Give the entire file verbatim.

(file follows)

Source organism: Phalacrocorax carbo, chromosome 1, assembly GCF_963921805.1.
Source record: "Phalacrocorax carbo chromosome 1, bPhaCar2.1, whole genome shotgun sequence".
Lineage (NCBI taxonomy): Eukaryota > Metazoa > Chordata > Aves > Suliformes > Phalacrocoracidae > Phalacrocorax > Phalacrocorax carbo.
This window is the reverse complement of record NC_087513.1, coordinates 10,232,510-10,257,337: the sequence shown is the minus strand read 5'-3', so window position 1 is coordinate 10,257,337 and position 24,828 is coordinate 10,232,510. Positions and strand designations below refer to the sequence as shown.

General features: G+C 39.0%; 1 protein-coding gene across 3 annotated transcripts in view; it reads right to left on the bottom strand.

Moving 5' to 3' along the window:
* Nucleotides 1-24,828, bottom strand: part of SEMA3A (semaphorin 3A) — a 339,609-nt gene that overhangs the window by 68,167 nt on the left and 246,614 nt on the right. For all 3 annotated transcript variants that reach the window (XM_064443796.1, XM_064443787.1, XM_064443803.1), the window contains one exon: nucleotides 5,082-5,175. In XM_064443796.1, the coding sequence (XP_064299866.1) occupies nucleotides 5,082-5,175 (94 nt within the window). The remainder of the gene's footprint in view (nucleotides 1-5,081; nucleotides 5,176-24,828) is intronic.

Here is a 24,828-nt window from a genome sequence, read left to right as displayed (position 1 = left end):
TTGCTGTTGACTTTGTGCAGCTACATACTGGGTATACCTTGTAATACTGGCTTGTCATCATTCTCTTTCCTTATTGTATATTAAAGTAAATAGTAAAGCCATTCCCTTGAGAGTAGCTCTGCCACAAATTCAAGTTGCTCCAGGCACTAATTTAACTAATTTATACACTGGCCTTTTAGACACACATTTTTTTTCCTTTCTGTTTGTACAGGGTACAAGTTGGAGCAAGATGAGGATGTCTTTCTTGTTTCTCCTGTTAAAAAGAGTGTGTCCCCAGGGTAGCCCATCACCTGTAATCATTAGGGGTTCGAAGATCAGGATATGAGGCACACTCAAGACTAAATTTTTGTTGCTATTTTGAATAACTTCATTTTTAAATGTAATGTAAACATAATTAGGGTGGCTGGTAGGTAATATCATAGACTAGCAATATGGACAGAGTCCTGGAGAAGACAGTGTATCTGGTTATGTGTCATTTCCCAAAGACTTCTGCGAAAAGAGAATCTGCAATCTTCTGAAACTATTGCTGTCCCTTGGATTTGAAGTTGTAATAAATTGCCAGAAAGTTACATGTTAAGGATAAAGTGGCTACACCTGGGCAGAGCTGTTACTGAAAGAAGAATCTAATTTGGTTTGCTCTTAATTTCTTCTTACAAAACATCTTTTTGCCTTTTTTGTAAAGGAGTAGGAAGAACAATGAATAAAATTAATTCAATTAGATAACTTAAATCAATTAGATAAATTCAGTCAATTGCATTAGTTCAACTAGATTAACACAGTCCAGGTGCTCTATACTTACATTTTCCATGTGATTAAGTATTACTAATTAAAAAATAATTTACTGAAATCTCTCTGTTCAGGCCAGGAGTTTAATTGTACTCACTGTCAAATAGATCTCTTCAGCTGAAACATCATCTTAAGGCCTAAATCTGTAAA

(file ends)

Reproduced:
Source organism: Phalacrocorax carbo, chromosome 1, assembly GCF_963921805.1.
Source record: "Phalacrocorax carbo chromosome 1, bPhaCar2.1, whole genome shotgun sequence".
Lineage (NCBI taxonomy): Eukaryota > Metazoa > Chordata > Aves > Suliformes > Phalacrocoracidae > Phalacrocorax > Phalacrocorax carbo.
This window is the reverse complement of record NC_087513.1, coordinates 10,232,510-10,257,337: the sequence shown is the minus strand read 5'-3', so window position 1 is coordinate 10,257,337 and position 24,828 is coordinate 10,232,510. Positions and strand designations below refer to the sequence as shown.

General features: G+C 39.0%; 1 protein-coding gene across 3 annotated transcripts in view; it reads right to left on the bottom strand.

Moving 5' to 3' along the window:
* Nucleotides 1-24,828, bottom strand: part of SEMA3A (semaphorin 3A) — a 339,609-nt gene that overhangs the window by 68,167 nt on the left and 246,614 nt on the right. For all 3 annotated transcript variants that reach the window (XM_064443796.1, XM_064443787.1, XM_064443803.1), the window contains one exon: nucleotides 5,082-5,175. In XM_064443796.1, the coding sequence (XP_064299866.1) occupies nucleotides 5,082-5,175 (94 nt within the window). The remainder of the gene's footprint in view (nucleotides 1-5,081; nucleotides 5,176-24,828) is intronic.

Here is a 24,828-nt window from a genome sequence, read left to right as displayed (position 1 = left end):
TTGCTGTTGACTTTGTGCAGCTACATACTGGGTATACCTTGTAATACTGGCTTGTCATCATTCTCTTTCCTTATTGTATATTAAAGTAAATAGTAAAGCCATTCCCTTGAGAGTAGCTCTGCCACAAATTCAAGTTGCTCCAGGCACTAATTTAACTAATTTATACACTGGCCTTTTAGACACACATTTTTTTTCCTTTCTGTTTGTACAGGGTACAAGTTGGAGCAAGATGAGGATGTCTTTCTTGTTTCTCCTGTTAAAAAGAGTGTGTCCCCAGGGTAGCCCATCACCTGTAATCATTAGGGGTTCGAAGATCAGGATATGAGGCACACTCAAGACTAAATTTTTGTTGCTATTTTGAATAACTTCATTTTTAAATGTAATGTAAACATAATTAGGGTGGCTGGTAGGTAATATCATAGACTAGCAATATGGACAGAGTCCTGGAGAAGACAGTGTATCTGGTTATGTGTCATTTCCCAAAGACTTCTGCGAAAAGAGAATCTGCAATCTTCTGAAACTATTGCTGTCCCTTGGATTTGAAGTTGTAATAAATTGCCAGAAAGTTACATGTTAAGGATAAAGTGGCTACACCTGGGCAGAGCTGTTACTGAAAGAAGAATCTAATTTGGTTTGCTCTTAATTTCTTCTTACAAAACATCTTTTTGCCTTTTTTGTAAAGGAGTAGGAAGAACAATGAATAAAATTAATTCAATTAGATAACTTAAATCAATTAGATAAATTCAGTCAATTGCATTAGTTCAACTAGATTAACACAGTCCAGGTGCTCTATACTTACATTTTCCATGTGATTAAGTATTACTAATTAAAAAATAATTTACTGAAATCTCTCTGTTCAGGCCAGGAGTTTAATTGTACTCACTGTCAAATAGATCTCTTCAGCTGAAACATCATCTTAAGGCCTAAATCTGTAAA